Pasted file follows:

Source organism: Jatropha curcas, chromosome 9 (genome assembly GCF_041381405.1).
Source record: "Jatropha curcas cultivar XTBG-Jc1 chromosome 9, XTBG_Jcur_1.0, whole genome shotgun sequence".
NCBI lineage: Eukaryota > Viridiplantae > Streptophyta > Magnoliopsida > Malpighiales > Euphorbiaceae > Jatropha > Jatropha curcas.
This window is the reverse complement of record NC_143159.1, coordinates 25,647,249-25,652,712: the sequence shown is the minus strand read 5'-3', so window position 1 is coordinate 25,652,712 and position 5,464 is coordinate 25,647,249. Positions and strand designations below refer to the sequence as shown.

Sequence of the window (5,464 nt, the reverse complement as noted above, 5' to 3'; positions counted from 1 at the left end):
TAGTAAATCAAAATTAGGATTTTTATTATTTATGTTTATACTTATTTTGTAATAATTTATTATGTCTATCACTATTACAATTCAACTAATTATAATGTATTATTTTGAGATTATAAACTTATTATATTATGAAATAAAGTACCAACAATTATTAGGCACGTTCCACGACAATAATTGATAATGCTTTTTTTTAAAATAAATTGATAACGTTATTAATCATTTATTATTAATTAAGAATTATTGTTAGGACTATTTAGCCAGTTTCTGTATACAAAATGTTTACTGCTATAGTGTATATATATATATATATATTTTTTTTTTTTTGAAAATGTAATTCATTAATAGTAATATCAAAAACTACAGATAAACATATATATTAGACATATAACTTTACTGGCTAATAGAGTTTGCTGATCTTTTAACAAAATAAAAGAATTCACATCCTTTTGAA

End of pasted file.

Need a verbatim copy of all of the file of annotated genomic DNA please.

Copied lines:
Source organism: Jatropha curcas, chromosome 9 (genome assembly GCF_041381405.1).
Source record: "Jatropha curcas cultivar XTBG-Jc1 chromosome 9, XTBG_Jcur_1.0, whole genome shotgun sequence".
NCBI lineage: Eukaryota > Viridiplantae > Streptophyta > Magnoliopsida > Malpighiales > Euphorbiaceae > Jatropha > Jatropha curcas.
This window is the reverse complement of record NC_143159.1, coordinates 25,647,249-25,652,712: the sequence shown is the minus strand read 5'-3', so window position 1 is coordinate 25,652,712 and position 5,464 is coordinate 25,647,249. Positions and strand designations below refer to the sequence as shown.

Sequence of the window (5,464 nt, the reverse complement as noted above, 5' to 3'; positions counted from 1 at the left end):
TAGTAAATCAAAATTAGGATTTTTATTATTTATGTTTATACTTATTTTGTAATAATTTATTATGTCTATCACTATTACAATTCAACTAATTATAATGTATTATTTTGAGATTATAAACTTATTATATTATGAAATAAAGTACCAACAATTATTAGGCACGTTCCACGACAATAATTGATAATGCTTTTTTTTAAAATAAATTGATAACGTTATTAATCATTTATTATTAATTAAGAATTATTGTTAGGACTATTTAGCCAGTTTCTGTATACAAAATGTTTACTGCTATAGTGTATATATATATATATATATTTTTTTTTTTTTGAAAATGTAATTCATTAATAGTAATATCAAAAACTACAGATAAACATATATATTAGACATATAACTTTACTGGCTAATAGAGTTTGCTGATCTTTTAACAAAATAAAAGAATTCACATCCTTTTGAA